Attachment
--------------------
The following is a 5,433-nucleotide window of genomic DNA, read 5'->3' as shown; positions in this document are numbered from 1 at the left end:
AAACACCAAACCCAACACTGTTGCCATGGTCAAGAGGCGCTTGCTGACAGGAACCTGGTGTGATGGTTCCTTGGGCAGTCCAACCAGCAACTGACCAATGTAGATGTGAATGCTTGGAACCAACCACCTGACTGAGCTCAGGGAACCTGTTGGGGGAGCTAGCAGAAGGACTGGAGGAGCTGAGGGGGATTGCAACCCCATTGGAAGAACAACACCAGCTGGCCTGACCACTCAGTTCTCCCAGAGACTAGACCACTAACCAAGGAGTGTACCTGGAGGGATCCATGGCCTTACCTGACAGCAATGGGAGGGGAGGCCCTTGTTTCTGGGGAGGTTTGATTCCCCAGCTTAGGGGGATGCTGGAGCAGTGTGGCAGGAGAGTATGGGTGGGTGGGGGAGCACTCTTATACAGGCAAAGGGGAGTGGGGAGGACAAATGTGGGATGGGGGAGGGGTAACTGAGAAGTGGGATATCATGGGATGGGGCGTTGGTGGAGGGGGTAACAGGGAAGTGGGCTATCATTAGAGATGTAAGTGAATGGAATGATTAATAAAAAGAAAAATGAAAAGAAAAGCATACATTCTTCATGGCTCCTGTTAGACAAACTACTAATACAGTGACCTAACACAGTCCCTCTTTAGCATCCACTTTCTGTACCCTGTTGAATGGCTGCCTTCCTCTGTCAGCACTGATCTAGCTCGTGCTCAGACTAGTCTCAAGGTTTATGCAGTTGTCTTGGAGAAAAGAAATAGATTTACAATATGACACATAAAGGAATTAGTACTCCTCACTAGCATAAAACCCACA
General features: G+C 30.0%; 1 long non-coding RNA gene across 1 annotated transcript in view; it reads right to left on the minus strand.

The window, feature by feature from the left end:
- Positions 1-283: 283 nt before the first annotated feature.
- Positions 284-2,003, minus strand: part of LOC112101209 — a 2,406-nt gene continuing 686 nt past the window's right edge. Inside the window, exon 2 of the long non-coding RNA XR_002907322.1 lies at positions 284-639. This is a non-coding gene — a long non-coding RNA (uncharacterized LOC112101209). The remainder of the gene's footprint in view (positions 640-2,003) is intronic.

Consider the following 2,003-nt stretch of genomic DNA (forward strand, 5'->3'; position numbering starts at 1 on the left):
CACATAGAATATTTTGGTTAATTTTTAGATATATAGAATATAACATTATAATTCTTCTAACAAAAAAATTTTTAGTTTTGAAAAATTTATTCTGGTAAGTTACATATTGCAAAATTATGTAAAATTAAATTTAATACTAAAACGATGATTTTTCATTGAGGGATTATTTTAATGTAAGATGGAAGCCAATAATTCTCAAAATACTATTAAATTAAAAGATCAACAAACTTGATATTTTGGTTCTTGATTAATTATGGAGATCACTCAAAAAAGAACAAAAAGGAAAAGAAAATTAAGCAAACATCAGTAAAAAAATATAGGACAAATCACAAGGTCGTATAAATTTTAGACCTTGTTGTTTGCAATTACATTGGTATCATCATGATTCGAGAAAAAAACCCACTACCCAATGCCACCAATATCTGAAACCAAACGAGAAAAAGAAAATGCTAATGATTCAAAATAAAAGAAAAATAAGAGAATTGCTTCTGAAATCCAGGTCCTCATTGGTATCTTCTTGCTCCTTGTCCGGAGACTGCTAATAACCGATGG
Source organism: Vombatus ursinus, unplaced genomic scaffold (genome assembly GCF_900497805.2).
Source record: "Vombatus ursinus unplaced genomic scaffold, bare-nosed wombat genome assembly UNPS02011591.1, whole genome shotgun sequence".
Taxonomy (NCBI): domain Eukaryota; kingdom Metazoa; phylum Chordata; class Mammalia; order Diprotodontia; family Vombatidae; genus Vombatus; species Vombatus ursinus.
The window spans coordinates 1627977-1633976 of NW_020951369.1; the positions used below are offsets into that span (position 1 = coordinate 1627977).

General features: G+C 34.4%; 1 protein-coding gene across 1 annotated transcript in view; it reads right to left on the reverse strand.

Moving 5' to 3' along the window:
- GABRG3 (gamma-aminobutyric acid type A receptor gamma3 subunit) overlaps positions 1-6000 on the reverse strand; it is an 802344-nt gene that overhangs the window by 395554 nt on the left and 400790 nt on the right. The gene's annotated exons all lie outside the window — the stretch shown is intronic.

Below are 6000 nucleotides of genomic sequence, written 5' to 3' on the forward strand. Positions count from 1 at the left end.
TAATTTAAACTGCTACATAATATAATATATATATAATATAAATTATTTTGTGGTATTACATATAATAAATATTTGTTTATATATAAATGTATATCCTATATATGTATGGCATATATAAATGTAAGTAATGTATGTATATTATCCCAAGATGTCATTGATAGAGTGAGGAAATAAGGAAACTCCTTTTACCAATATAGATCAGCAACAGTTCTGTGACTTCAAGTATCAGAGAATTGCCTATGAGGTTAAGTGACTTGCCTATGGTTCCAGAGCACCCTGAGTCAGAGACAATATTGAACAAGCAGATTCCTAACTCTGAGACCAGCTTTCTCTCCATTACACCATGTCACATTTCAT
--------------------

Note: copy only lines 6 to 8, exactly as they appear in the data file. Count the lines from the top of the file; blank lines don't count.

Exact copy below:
- Positions 284-2,003, minus strand: part of LOC112101209 — a 2,406-nt gene continuing 686 nt past the window's right edge. Inside the window, exon 2 of the long non-coding RNA XR_002907322.1 lies at positions 284-639. This is a non-coding gene — a long non-coding RNA (uncharacterized LOC112101209). The remainder of the gene's footprint in view (positions 640-2,003) is intronic.

Consider the following 2,003-nt stretch of genomic DNA (forward strand, 5'->3'; position numbering starts at 1 on the left):
CACATAGAATATTTTGGTTAATTTTTAGATATATAGAATATAACATTATAATTCTTCTAACAAAAAAATTTTTAGTTTTGAAAAATTTATTCTGGTAAGTTACATATTGCAAAATTATGTAAAATTAAATTTAATACTAAAACGATGATTTTTCATTGAGGGATTATTTTAATGTAAGATGGAAGCCAATAATTCTCAAAATACTATTAAATTAAAAGATCAACAAACTTGATATTTTGGTTCTTGATTAATTATGGAGATCACTCAAAAAAGAACAAAAAGGAAAAGAAAATTAAGCAAACATCAGTAAAAAAATATAGGACAAATCACAAGGTCGTATAAATTTTAGACCTTGTTGTTTGCAATTACATTGGTATCATCATGATTCGAGAAAAAAACCCACTACCCAATGCCACCAATATCTGAAACCAAACGAGAAAAAGAAAATGCTAATGATTCAAAATAAAAGAAAAATAAGAGAATTGCTTCTGAAATCCAGGTCCTCATTGGTATCTTCTTGCTCCTTGTCCGGAGACTGCTAATAACCGATGG